The authors must be congratulated for undertaking the study attempting to answer the question of protocol-based airway management in the event of unanticipated difficult intubation.1However, this raises some serious questions about the content and conclusions of the study.

First, we are unclear as to how the investigators have concluded that their local protocol-based approach to airway management in the event of unanticipated difficult intubation after induction is efficacious. In an 18-month interval, 100 patients who were anticipated to be easy to intubate on preoperative work-up were subsequently found to be difficult to intubate. Sixteen percent of these patients suffered severe hypoxemia. Although the authors have not provided any data regarding the incidence of hypoxemia at induction among the true positive participants, it is unlikely that the incidence in that population could be as high as 16%. One patient suffered significant dental trauma and one ended up aspirating gastric contents. In addition, 89 patients were subjected to multiple attempts at direct laryngoscopy. The authors fail to acknowledge that these adverse events could very well been the result of the sticking with the proposed airway algorithm. It appears that most of the patients suffered hypoxemia as a result of multiple attempts at laryngoscopy. Hypoxemia, as we understand, is a clear sign of ventilatory failure under these situations unless it is attributable to other causes. Failure to keep a substantial number of patients oxygenated highlights the inefficiency of the proposed algorithm. Unless the study was designed to evaluate the efficacy of the Intubating Laryngeal Mask Airway ™ (LMA North America, Inc., San Diego, CA) as a tool for rescue ventilation, the conclusion that 100 percent of the patients were successfully ventilated underestimates the significant problems at ventilation encountered by the anesthesiologists while following the algorithm.

We are also unclear on what basis the authors claim that the study has validated the local protocol-based approach to airway management. The study has neither the design nor the power to answer this question, as we do not know what would happen if the anesthesiologist were not restricted by the protocol to the use of direct laryngoscopy, gum elastic bougie, Intubating Laryngeal Mask Airway ™, or the transtracheal jet ventilation. Whether anticipated or unanticipated, the approach to airway management in the event of failed intubation at induction depends on multiple factors. The result of preliminary laryngoscopy, the view of the glottis, the primary reason for intubation failure (is it the poor laryngoscopic view or the failure to pass the tube?), ease of ventilation with the mask, the muscle relaxant used, emergency or elective surgery, state of oxygenation of the patient, presence or absence of risk factors for aspiration, the condition of upper dentition, and, above all, the skill and expertise of the anesthesiologist all must be taken into account before defining the next step. A protocol-based approach like the one proposed by the investigators may limit anesthesia providers from applying individual problem-based solutions in the event of inadvertent difficult intubation. The end result: the patient with the poor dentition suffers dental trauma, the patient with full stomach may wind up aspirating gastric contents; failure of the Intubating Laryngeal Mask Airway ™ regardless of the cause (morbid obesity/limited mouth opening) commits the anesthesia provider to expose the patient to the risk of transtracheal jet ventilation although switching to simple a laryngeal mask airway or laryngeal tube might have solved that problem. A broad-based protocol that incorporates all the fundamental goals and objectives of airway management, e.g. , the American Society of Anesthesiologists airway protocol, allowing for stepwise evaluation based interventions while taking into account factors specific to operator skill and experience, available resources, and patient continues to be the most prudent approach to management of inadvertent difficult intubation.2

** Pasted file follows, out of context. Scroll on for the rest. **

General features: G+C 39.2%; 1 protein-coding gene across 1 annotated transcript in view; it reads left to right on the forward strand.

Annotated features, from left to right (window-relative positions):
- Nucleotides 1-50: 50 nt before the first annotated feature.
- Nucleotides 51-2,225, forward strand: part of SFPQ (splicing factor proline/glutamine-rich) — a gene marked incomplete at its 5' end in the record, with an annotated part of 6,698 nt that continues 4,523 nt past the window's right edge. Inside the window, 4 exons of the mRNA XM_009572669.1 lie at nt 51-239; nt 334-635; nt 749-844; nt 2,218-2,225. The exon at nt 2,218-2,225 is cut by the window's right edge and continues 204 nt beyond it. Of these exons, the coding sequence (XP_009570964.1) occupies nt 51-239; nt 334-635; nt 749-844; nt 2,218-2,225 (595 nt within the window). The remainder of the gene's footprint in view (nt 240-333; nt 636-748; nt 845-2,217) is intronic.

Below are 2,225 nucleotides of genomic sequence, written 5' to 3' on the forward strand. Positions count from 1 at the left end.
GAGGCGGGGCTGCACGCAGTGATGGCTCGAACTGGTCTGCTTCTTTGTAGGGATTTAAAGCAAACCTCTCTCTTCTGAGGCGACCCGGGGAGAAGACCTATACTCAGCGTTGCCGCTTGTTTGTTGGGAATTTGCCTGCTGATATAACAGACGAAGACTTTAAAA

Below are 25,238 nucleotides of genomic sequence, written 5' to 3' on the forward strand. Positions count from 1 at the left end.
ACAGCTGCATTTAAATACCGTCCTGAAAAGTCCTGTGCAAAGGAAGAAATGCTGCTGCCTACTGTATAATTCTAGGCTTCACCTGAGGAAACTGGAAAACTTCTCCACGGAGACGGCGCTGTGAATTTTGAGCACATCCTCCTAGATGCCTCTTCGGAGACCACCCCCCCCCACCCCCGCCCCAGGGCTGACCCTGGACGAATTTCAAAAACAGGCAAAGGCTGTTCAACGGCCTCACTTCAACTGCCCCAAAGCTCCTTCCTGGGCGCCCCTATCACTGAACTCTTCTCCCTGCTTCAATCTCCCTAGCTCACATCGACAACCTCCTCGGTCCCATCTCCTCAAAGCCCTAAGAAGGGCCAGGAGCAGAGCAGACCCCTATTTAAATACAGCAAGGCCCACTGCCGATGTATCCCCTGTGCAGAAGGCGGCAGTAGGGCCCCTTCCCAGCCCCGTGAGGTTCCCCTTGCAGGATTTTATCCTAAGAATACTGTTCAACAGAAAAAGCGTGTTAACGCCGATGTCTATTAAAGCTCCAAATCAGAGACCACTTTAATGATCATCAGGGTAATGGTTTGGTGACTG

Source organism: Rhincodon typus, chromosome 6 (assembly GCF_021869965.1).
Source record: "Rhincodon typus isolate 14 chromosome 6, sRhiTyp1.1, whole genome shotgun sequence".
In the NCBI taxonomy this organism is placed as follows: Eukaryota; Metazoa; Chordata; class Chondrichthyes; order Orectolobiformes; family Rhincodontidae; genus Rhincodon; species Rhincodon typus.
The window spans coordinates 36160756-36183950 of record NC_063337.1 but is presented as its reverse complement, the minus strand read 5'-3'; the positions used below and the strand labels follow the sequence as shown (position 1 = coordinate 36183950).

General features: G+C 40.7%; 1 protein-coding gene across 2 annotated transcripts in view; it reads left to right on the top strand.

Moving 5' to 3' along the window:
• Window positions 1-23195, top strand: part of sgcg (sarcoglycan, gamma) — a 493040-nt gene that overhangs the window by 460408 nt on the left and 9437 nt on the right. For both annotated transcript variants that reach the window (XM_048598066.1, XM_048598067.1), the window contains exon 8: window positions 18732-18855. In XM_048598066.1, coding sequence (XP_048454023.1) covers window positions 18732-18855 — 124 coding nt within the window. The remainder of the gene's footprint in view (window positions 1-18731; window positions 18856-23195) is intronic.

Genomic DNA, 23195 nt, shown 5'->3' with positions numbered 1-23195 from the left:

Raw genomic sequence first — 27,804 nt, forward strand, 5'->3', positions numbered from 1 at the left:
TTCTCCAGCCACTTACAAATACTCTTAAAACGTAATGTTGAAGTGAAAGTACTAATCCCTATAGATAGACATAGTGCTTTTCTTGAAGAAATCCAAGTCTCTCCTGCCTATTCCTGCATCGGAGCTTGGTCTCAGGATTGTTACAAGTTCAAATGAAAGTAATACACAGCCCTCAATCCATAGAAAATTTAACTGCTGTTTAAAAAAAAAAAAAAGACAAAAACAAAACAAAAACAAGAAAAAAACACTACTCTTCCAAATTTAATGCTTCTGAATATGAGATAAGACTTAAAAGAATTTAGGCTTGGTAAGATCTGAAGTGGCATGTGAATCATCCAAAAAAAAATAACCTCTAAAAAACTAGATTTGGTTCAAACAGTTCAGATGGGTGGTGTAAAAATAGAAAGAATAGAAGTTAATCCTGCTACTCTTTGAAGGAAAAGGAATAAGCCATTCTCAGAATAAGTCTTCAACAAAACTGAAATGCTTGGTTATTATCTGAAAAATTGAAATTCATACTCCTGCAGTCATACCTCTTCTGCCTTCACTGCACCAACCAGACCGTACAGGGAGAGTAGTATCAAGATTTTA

Veterans Affairs Medical Center and Saint Louis University, St. Louis, Missouri.

Combes X, Le Roux B, Suen P, Dumerat M, Motamed C, Sauvat S, Duvaldestin P, Dhonneur G: Unanticipated difficult airway in anesthetized patients: Prospective validation of a management algorithm. Anesthesiology 2004; 100:1146–50
Benumof JL: Laryngeal mask airway and the ASA difficult airway algorithm. Anesthesiology 1996; 84:686–99